Could the anecdote about this visit to the church in Harlem be somewhat what you’re looking for?

    • February 13, 2012 8:12 am

      Excellent comment! He did find something refreshing and different from the liberal and pious churches he previously visited when he attended the church in Harlem. He found something “real” and not religious.

      If I had to decide a person’s salvation by looking at the outside appearance, I would say that Bonhoeffer was an amazing specimen of a Christian. But I am reminded that there are people doing right and good, even religious things, that Christ, at the judgement, will reject and say to them that He never knew them. That is because salvation is all about what we can’t do and what Jesus Christ did for us, in living a sinless life and sacraficially dying to pay the penalty for our sin.
      Only God can look on a heart and He knows us better than we know ourselves. I will comment that there are probably many who have walked and aisle or said some prayer looking to those works as an evidence of a salvation experience.
      Salvation is about God’s grace to us. It is humblily believing that He provided what we can not do for ourselves. It is accepting His gift of salvation, sealed with the Holy Spirit’s indwelling that brings life to us. We are redeemed and are no longer slaves to our sinful desires, but living for His glory.
      The good works a Christian does flow from that faith and love of our Savior.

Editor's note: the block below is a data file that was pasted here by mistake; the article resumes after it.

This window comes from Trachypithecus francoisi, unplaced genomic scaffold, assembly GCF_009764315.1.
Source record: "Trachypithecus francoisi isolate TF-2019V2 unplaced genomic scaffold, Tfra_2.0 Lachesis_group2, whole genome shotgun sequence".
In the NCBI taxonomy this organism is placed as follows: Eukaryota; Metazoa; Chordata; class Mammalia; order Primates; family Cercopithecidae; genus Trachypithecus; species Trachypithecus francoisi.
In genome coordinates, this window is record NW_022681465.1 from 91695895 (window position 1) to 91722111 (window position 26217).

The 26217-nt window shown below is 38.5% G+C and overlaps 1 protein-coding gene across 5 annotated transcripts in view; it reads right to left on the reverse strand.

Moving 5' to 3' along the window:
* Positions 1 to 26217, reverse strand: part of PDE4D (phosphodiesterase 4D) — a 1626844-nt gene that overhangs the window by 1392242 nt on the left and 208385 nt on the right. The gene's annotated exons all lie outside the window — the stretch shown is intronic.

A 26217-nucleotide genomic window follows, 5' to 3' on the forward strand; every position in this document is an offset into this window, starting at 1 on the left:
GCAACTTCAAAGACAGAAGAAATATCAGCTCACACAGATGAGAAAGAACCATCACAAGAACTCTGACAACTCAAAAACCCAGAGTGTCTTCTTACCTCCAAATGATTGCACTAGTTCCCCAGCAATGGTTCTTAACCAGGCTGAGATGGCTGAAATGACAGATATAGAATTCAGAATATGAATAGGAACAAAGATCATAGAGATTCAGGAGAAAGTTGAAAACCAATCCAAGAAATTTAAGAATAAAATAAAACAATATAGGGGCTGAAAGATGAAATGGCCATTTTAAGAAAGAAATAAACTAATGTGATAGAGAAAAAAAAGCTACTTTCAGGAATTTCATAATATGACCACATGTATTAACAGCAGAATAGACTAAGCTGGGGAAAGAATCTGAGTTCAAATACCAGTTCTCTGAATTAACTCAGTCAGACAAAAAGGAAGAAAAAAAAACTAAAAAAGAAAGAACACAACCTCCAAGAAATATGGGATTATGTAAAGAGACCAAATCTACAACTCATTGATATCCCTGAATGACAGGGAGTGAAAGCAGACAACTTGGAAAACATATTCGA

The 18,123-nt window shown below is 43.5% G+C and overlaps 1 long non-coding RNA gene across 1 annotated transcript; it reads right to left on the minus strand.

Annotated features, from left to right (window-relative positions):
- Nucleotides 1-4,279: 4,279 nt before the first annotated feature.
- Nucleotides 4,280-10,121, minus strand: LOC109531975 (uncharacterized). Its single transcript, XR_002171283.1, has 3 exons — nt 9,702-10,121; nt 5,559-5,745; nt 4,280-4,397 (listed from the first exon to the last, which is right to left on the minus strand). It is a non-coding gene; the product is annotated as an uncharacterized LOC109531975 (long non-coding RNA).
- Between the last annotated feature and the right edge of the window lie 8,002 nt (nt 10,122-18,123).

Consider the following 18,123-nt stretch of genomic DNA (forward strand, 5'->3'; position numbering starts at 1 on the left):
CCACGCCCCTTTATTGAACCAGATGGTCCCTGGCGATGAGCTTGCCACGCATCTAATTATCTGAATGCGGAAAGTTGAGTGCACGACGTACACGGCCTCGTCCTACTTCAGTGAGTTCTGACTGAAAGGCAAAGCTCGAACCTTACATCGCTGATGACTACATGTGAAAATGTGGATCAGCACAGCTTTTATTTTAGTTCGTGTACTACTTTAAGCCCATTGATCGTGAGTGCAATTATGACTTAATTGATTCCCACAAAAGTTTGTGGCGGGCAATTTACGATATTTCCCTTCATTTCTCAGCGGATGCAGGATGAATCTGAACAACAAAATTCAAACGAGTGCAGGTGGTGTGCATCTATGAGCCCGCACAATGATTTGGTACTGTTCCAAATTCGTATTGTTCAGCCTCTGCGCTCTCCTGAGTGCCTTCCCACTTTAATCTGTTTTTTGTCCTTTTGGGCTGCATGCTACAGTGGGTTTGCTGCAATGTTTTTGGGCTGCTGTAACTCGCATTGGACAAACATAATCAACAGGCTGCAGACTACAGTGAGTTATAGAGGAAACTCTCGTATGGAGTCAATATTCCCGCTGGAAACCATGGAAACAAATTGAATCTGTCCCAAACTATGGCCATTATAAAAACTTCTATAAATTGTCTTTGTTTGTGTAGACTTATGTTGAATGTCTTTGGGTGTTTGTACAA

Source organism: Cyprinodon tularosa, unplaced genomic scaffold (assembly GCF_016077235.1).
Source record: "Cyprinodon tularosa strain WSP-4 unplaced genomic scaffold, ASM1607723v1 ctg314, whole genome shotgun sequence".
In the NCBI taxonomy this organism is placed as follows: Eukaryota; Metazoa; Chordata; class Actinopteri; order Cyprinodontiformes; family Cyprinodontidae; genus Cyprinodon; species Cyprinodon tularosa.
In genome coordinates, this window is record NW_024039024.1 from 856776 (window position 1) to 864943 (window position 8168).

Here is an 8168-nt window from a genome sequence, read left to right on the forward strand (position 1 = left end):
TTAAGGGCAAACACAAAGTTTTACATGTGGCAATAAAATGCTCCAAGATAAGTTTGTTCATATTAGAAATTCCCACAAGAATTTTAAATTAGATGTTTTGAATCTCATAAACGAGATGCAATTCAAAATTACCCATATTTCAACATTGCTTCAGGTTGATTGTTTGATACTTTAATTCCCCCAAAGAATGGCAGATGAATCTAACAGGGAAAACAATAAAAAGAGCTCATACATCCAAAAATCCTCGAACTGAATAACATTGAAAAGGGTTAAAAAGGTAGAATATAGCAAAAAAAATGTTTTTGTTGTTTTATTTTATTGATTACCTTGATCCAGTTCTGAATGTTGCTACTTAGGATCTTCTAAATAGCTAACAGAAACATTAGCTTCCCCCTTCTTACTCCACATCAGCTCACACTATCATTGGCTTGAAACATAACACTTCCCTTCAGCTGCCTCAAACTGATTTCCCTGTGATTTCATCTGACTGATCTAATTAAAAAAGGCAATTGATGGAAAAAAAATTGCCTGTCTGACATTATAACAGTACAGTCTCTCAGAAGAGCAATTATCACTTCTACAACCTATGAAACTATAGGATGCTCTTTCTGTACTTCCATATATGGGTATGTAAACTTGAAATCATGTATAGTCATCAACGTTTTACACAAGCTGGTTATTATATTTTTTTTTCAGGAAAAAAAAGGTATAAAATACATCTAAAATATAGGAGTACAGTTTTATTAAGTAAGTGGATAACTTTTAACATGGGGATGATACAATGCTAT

Good works as a way to atone for ones sins are ineffective and do not lead to salvation.

      • February 15, 2012 6:02 am

        So apparently identifying when Bonhoeffer’s conversion took place is actually a somewhat controversial subject. You are right that it is not really explicitly stated in the book. It seems though that by words and actions he would be a genuine follower of Christ.
        I went back through some of my highlights from the book (not one you can just re-read real quick!) and found some quotes that really stood out to me and relate to his understanding of true Christianity or following Christ.

        He is very much against the idea that works are how you get to God this was opposite to how he understood Christianity was to be.

        “He then aggressively attacked the idea of “religion” and moral performance as the very enemies of Christianity and of Christ because they present the false idea that somehow we can reach God through our moral efforts.” (loc 1878)